Minister of Health Terrence Deyalsingh said there were 21 confirmed cases of Multi-system Inflammatory Syndrome (Mis-C) among infants in Trinidad and none in Tobago — and all have recovered.
“I checked with doctors (yesterday morning) and there are no fatalities,” Deyalsingh added in confirming the situation yesterday.
He said initially there were 29 suspected cases – 28 in Trinidad and one in Tobago.
But the confirmed number is 21 in Trinidad and none in Tobago.
Deyalsingh was replying in the Senate to a query from Opposition Senator Wade Mark on what, if any, measures are being implemented to reduce the incidence of Mis-C among infants in Tobago.
Deyalsingh said, “TT is a one country state and this Government’s approach to the COVID pandemic and all health-related matters is and will always be a national response. As such measures to reduce the incidence of Mis-C among infants is one for Trinidad and Tobago. As of March 9, there are no confirmed cases of Mis-C among infants in Tobago.”
He said to mitigate any risk of occurrence, all public health facilities are strictly adhering to the public health regulations, protocols and guidance.
The Minister added all patients who are COVID positive in state quarantine health facilities are also being monitored to minimise the risk of exposure to infants. He said all daycare centres and schools were also closed last March as were the country’s borders.
Contacted for further comments yesterday, Senator Mark said he was informed that 28 children had been diagnosed with Multisystem Inflammatory Syndrome (MIS-C), with one in Tobago.
However, it is not known if the number includes cases dating back to December 5, 2020 – when T&T was first informed that the condition had been diagnosed in three children who had contracted the COVID-19 virus.
Efforts to seek clarification on exactly how many children have so far been diagnosed; if they have had to be hospitalized; and what their progress reports indicate proved futile as calls to Chief Medical Officer Dr Roshan Parasram went unanswered.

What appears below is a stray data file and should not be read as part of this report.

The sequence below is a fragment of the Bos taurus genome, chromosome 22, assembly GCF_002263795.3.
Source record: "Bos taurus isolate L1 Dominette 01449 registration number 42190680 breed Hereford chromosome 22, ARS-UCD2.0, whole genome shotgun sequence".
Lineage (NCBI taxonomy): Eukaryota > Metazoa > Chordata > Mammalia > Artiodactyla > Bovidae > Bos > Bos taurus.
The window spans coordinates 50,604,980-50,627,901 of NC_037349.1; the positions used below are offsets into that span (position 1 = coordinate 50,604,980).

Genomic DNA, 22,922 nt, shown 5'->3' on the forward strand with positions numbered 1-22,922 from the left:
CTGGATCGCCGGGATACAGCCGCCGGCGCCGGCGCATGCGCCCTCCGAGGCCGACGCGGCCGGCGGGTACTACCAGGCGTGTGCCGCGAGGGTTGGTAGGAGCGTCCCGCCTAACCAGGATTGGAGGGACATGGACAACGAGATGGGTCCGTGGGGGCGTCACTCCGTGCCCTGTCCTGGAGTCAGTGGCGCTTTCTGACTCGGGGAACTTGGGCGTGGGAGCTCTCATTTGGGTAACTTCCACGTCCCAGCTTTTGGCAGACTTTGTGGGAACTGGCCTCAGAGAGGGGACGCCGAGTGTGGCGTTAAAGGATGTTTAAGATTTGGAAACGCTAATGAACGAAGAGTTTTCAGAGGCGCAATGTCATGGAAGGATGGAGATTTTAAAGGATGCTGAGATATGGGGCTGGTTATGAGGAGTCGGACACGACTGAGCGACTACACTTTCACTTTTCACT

Referring to Deyalsingh’s disclosure yesterday, Mark said the minister claimed that 21 of the 28 are, “in the best of health.”
Pressed to say if any of the 21 are currently hospitalized, Mark said, “He did not say.”
The former House Speaker said the figures are alarming for local authorities.
MIS-C in children is a condition where different body parts can become inflamed including the heart, lungs, kidneys, brain, skin, eyes, or gastrointestinal organs.
According to the Centres for Disease Control and Prevention (CDC) “We know that many children with MIS-C had the virus that causes COVID-19 or had been around someone with COVID-19.”
One local health official believes the figures in this area may be increasing because parents are not as prudent in ensuring that children wear face masks as they should when going out and even at home, especially in a setting where someone in the house has contracted the virus.
MIS-C is said to be observed in children mainly in ages between six and 14.
Up to December 10, 2020 – T&T was reported to have recorded 20 such cases – mainly in children of African and mixed descents.